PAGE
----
The outbreak of the coronavirus pandemic resulted in one of the worst quarters in history in the financial markets. In such a scenario, funds focused on buying stocks that score well on environmental, social, and governance-related metrics proved to be a safer harbor for investors: Morningstar research shows that in the first quarter of 2020—especially in March—sustainable equity funds overall fared better than their conventional peers, and passive sustainable equity funds fared better than those following conventional market indexes.
Of course, that does not mean that ESG equity funds can escape losing money when stocks are in correction territory. Nevertheless, this latest crisis has certainly demonstrated the greater resilience of sustainable investing, as sustainable funds weathered the downturn better than their conventional peers.
According to the latest edition of the Morningstar Sustainability Atlas, European countries—particularly those in the north—lead the pack in ESG practices. This is somewhat expected, since those nations have always been ahead of the curve on this front, but a few other countries also feature exceptionally strong sustainability profiles. Financial advisors and asset managers can use this data to identify countries with the greatest ESG investment opportunities and most significant risks.
The Morningstar Sustainability Atlas uses the constituents of Morningstar country indexes to examine the sustainability profiles of 48 country-specific equity markets. The company-level scores are sourced from Sustainalytics, which also powers the Morningstar Sustainability Rating ™ for funds.
Here, we explore some key findings about the ESG practices of countries around the world.
The Netherlands Tops the List for Strong ESG Practices; Emerging Markets Lag
As in previous editions of the Sustainability Atlas, the Nordics and eurozone came out on top of sustainability rankings. Specifically, the Netherlands has the strongest overall score, followed by Finland and Sweden. Hong Kong is the world’s best-scoring non-European market for sustainability; Taiwan also lands in the first quintile in terms of sustainability.
On the other hand, several big Asian markets score poorly on sustainability: Japan and China land in the third quintile and South Korea in the fourth. And a group of Middle Eastern, Latin American, and Eastern European emerging markets, including Russia and Brazil, occupy the globe’s bottom quintile. The full set of rankings is shown on the map below.
A few additional highlights include:
- The Netherlands’ status as the world’s most sustainable stock market is thanks to holdings like information-services company Wolters Kluwer (WTKWY) and semiconductor-equipment producer ASML Holding (ASML), the biggest constituent of the benchmark and an ESG leader in its sector.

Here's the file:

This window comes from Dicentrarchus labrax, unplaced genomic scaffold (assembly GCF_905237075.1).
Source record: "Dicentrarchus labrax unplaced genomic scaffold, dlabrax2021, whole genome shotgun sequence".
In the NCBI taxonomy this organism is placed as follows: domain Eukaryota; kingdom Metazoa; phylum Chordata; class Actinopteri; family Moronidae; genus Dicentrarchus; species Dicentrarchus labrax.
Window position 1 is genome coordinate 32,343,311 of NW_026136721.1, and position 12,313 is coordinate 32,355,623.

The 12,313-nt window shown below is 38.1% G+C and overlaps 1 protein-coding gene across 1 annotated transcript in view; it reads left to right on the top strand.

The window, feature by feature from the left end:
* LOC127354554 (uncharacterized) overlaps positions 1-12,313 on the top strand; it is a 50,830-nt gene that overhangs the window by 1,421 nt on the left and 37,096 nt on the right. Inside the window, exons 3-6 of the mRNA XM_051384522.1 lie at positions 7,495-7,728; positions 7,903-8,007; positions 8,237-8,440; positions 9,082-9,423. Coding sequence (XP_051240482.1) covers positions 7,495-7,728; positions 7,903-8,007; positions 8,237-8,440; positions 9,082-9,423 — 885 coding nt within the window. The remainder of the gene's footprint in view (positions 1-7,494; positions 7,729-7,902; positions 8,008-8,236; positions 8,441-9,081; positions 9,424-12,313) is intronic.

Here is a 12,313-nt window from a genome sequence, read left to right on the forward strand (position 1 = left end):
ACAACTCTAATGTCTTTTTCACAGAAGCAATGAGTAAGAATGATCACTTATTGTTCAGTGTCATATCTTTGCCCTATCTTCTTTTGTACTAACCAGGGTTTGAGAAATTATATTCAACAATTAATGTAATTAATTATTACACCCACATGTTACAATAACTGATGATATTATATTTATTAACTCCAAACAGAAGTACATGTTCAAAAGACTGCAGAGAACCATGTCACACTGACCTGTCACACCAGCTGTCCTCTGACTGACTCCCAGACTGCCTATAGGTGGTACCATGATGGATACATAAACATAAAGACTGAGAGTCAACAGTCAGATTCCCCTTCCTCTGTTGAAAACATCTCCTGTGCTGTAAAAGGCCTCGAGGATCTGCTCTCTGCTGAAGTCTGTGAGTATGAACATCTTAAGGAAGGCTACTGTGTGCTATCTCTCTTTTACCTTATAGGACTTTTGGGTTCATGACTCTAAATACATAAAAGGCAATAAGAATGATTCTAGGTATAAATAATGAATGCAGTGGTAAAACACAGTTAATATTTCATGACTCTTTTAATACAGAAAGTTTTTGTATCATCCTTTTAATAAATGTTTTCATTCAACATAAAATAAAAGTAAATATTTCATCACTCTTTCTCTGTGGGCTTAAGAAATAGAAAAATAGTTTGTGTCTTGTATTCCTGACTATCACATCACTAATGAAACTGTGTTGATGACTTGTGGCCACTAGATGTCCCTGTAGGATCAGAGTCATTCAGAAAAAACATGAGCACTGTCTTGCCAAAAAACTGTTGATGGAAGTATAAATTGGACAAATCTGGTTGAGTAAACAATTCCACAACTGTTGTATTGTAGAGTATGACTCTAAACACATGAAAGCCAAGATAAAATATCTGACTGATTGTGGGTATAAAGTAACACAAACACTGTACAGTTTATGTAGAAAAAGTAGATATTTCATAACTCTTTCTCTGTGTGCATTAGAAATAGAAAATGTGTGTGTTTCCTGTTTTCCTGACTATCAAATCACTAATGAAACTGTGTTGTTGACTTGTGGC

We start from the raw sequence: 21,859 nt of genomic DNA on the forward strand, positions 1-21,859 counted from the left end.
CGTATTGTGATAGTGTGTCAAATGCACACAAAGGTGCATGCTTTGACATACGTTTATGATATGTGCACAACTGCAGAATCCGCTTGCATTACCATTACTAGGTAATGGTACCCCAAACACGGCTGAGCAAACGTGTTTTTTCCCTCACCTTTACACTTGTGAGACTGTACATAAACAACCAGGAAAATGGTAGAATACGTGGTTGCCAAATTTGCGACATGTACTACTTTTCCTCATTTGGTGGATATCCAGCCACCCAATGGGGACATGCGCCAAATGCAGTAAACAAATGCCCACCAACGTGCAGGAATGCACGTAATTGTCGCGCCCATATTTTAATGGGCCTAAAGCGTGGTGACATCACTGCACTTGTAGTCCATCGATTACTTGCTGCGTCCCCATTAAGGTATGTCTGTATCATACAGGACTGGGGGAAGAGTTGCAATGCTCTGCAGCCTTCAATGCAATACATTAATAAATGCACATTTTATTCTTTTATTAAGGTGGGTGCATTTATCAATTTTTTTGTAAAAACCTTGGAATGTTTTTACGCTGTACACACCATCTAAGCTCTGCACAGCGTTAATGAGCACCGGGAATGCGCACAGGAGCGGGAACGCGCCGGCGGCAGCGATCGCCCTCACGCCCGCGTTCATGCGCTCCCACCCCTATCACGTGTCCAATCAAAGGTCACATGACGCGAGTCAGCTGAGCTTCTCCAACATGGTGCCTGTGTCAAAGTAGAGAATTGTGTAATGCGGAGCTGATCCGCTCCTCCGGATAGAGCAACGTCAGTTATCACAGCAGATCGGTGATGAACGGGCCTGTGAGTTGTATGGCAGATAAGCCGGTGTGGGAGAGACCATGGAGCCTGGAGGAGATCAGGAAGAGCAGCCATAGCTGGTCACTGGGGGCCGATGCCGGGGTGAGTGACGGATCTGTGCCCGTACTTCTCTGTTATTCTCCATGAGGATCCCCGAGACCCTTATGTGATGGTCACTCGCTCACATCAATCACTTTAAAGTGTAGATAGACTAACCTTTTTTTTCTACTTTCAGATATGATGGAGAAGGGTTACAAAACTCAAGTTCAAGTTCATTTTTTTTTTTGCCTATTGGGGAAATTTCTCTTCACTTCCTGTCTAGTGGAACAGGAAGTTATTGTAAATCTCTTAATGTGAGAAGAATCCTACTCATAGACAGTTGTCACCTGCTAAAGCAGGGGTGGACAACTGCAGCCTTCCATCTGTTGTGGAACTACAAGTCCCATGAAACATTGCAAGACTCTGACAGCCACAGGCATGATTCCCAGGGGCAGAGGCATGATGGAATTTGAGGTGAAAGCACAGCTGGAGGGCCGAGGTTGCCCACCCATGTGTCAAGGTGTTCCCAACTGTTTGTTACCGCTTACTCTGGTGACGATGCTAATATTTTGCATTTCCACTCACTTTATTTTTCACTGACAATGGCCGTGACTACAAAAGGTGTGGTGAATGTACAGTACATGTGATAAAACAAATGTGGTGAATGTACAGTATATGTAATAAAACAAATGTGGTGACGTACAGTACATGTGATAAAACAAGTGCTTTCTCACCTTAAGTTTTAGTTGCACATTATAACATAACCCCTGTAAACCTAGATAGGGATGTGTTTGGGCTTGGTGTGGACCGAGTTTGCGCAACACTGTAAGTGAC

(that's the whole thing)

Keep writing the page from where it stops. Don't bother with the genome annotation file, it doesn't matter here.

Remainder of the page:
- Finland, former world champion of sustainability, now ranks second. Its consistently strong score is owed to companies such as Nokia (NOK), a leader within the global technology hardware industry, and Kone (KNYJF), another leader in the industrial machinery sector.
- The United States ranks 13th out of 48. Companies like Microsoft (MSFT), Berkshire Hathaway (BRK.A), and Visa (V), which are considered leaders from a sustainability point of view, help the country’s score. On the other hand, the level of ESG risk faced by big names such as Amazon (AMZN), Facebook (FB), and Johnson & Johnson (JNJ) is considered high.
- China falls right in the middle, with a ranking in the third quintile for overall score, based on the Morningstar Sustainability Rating. The two biggest constituents of the Morningstar China Index, Alibaba (BABA) and Tencent (TCEHY), show medium exposure to ESG risks. Entertainment-software player NetEase (NTES) and education and technology enterprise TAL Education (TAL) are the only big names in the benchmark showing low ESG risk exposure.
- Russia ranks second in terms of Morningstar ESG Managed Risk Score (which evaluates how well a country index manages the ESG risks that it is exposed to), but it owes the strong exposure of its domestic market to the energy sector, finishing third to last in the overall ranking.
The same holds true for Italy, which ranks third on ESG Managed Risk but slips to 15th place for overall Morningstar® Portfolio Sustainability Score,™ owing the high exposure to material ESG issues involving key companies like Enel (ESOCF) and Eni (EIPAF).
Do Countries with Strong ESG Practices Also Carry Low-Carbon Risk?
Western European markets like Switzerland, the Netherlands, Denmark, Sweden, Belgium, and France carry the lowest levels of carbon risk, as do South Africa and the U.S. The full map of scores is shown below. Despite being the world’s second-largest carbon emitter, the U.S. has a low level of stock market value that is at risk from the transition to a low-carbon economy. This is because healthcare and technology companies represent more than 37% of U.S. equity market cap and financials stocks account for almost 14%, while energy is around just 2.5%.
On the flip side is Russia, which holds nearly 55% of its market cap in energy stocks and consequently carries the world’s highest level of carbon risk.